A playthough of Acclaim’s 1992 arcade shooter for the Super Nintendo, Super Smash T.V.
Played through on the normal difficulty level. I also show two different endings in this video. The first one is the best “proper” ending cinematic, shown if you successfully reach the Pleasure Dome but don’t collect all of the question mark boxes. At 1:19:05 is the ending you receive (the mocked-up arcade machine bios sequence) when you reach the Pleasure Dome and collect all five boxes, which ends with the game restarting in “turbo mode.”
Super Smash T.V. is an SNES port of Williams’ 1990 hit arcade game. Taking obvious inspiration from Schwarzenegger’s The Running Man, Super Smash T.V. places you in the role of a contestant on a futuristic, ultra-violent television game show with the aim of killing as many people as possible to win fabulous prizes and mountains of cash.
It’s also a blatant but hilarious bit of social commentary on modern consumer culture.
Playing out across three studio sets, each of the stages are played as a series of single-screen rooms that flood with hazards when you enter. You’re pit against dudes with clubs, suicide bombers, laser-firing drones, and snakes as you blast your way to the boss arena of each area. Successfully killing the boss (huge monstrosities that have to taken down piecemeal) sends you to the winner’s circle where your score is tallied before you head to the next arena. Clear all three arenas and you’ll be declared the champion of Smash T.V. Each arena has muliple branching paths that can be taken, and hidden rooms (shown on the map at the beginning of each stage) can be discovered for huge caches of items like VCRs, big screen TVs, and year-supplies of “good meat.” I don’t really want to know where that meat comes from, to be honest.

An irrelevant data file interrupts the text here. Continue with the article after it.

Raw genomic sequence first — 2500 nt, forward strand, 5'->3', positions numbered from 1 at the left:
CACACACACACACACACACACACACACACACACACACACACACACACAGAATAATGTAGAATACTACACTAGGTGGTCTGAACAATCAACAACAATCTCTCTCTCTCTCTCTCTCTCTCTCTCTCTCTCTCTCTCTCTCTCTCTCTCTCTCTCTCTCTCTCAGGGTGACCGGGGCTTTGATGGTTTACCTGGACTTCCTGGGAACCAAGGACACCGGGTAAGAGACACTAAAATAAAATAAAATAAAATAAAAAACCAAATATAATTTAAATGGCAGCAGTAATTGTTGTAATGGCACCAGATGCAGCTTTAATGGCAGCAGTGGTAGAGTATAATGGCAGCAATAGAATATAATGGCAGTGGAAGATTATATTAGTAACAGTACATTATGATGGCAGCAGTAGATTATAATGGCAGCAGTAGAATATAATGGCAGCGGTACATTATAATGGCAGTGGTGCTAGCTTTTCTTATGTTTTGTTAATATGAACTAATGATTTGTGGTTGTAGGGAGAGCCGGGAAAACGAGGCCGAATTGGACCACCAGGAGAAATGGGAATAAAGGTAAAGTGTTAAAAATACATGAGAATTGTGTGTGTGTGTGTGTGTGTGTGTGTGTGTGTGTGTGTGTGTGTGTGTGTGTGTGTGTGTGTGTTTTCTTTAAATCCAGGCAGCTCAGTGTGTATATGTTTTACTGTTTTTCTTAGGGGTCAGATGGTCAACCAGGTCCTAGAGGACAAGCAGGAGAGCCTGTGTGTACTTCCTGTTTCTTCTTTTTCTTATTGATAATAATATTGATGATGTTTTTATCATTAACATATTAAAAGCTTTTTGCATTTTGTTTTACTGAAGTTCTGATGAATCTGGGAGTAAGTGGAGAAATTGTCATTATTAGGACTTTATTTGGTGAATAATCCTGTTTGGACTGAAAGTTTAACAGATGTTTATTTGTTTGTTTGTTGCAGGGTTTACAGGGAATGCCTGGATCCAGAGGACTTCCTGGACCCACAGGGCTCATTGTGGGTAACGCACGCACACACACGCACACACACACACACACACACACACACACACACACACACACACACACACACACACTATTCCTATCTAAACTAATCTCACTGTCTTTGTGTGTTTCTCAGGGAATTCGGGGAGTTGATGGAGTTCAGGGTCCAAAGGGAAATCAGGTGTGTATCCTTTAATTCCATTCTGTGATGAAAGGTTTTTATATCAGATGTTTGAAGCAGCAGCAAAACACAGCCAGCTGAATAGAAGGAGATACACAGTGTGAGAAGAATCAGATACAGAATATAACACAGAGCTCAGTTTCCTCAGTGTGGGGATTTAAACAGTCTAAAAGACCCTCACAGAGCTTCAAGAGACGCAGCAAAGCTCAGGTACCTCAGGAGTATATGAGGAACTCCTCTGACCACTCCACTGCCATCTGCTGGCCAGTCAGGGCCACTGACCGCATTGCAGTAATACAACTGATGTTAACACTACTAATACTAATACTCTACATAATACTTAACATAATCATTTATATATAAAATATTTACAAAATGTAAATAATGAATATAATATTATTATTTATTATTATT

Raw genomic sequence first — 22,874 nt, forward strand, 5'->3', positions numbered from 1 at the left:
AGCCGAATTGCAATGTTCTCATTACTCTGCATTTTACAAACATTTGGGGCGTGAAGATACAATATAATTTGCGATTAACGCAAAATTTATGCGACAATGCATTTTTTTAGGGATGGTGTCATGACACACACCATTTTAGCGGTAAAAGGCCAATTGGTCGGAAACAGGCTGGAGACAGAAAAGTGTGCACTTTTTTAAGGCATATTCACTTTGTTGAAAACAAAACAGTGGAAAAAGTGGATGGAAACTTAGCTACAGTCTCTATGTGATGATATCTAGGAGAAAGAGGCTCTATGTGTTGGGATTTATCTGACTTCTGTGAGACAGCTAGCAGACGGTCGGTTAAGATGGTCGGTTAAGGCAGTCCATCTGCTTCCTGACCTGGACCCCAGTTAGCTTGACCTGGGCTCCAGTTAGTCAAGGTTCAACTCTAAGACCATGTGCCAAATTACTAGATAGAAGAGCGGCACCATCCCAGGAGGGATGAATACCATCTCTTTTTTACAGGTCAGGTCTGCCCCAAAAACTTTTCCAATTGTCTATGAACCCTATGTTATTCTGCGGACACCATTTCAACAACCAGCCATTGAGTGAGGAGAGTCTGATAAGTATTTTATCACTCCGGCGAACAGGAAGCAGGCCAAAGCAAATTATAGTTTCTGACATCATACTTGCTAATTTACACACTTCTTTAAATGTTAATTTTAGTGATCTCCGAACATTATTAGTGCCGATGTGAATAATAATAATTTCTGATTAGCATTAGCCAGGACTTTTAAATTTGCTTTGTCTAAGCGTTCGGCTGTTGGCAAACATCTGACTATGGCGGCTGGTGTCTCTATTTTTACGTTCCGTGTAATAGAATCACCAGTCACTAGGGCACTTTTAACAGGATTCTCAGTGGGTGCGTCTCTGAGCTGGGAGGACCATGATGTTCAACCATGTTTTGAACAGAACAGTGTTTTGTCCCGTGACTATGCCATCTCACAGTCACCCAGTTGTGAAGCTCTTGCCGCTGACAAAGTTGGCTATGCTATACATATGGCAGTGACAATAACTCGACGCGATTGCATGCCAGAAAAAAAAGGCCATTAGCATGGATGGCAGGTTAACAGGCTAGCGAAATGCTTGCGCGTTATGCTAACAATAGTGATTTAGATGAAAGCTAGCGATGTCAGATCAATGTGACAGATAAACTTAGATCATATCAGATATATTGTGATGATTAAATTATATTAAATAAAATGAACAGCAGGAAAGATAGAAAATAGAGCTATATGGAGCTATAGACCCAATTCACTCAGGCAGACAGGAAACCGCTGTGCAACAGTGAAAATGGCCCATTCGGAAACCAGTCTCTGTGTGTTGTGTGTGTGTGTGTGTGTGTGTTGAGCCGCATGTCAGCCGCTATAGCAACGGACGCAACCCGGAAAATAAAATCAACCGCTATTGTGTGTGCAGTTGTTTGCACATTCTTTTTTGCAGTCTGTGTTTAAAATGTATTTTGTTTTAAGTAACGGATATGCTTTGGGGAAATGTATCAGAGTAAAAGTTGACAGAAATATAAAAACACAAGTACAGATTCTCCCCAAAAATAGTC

In the arcade, Smash T.V. uses a dual-joystick setup similar to what we saw in Robotron 2084 (both games were co-created by Eugene Jarvis) wherein the left-stick controls your movement and the right-stick aims you weapons and autofires. It’s a slick and intuitive control scheme, and it translates perfectly to the SNES pad’s symmetrically arranged d-pad and face buttons. The controls are fluid and responsive, and their elegant simplicity makes them all but transparent to the player after just a few minutes.
And thanks to the controls, the SNES version is probably the best of all of the 16-bit era conversions of the game. The Genesis version was completely solid, but the system’s 3-button controller meant that a strafe button had to be introduced unless you used two controllers, but doing that then meant that only one person could play. It’s a reasonable and effective compromise, but it did somewhat compromise the way it played.
The SNES version also looks great, especially for a game released so early in the system’s life. The game pushes a ridiculous number of sprites across the screen without slowing down, and though the sprites lack a bit of detail, they’re all clearly defined and easy to make out no matter how chaotic the action becomes. A few things have been censored here – the host no longer openly gawks at the girls’ chests and the geysers of blood have been trimmed back – but the SNES overall looks very similar to the arcade original. The audio fares just as well: all of the music has been faithfully reproduced, and the classic voice samples are all loud and clear. There’s something that’s just too awesome about a game screaming “DUDE!” at you when you collect a one-up.
Super Smash T.V. is an excellent conversion, and as long as you like your games super tough, you’ll have a great time with it.
Big money! Big prizes! I love it!
If you’d like to see Smash TV’s “spiritual successor” Total Carnage, you can find my playthrough of its SNES port here: https://youtu.be/Duq8cv1QVP0
No cheats were used during the recording of this video.
NintendoComplete (http://www.nintendocomplete.com/) punches you in the face with in-depth reviews, screenshot archives, and music from classic 8-bit NES games!
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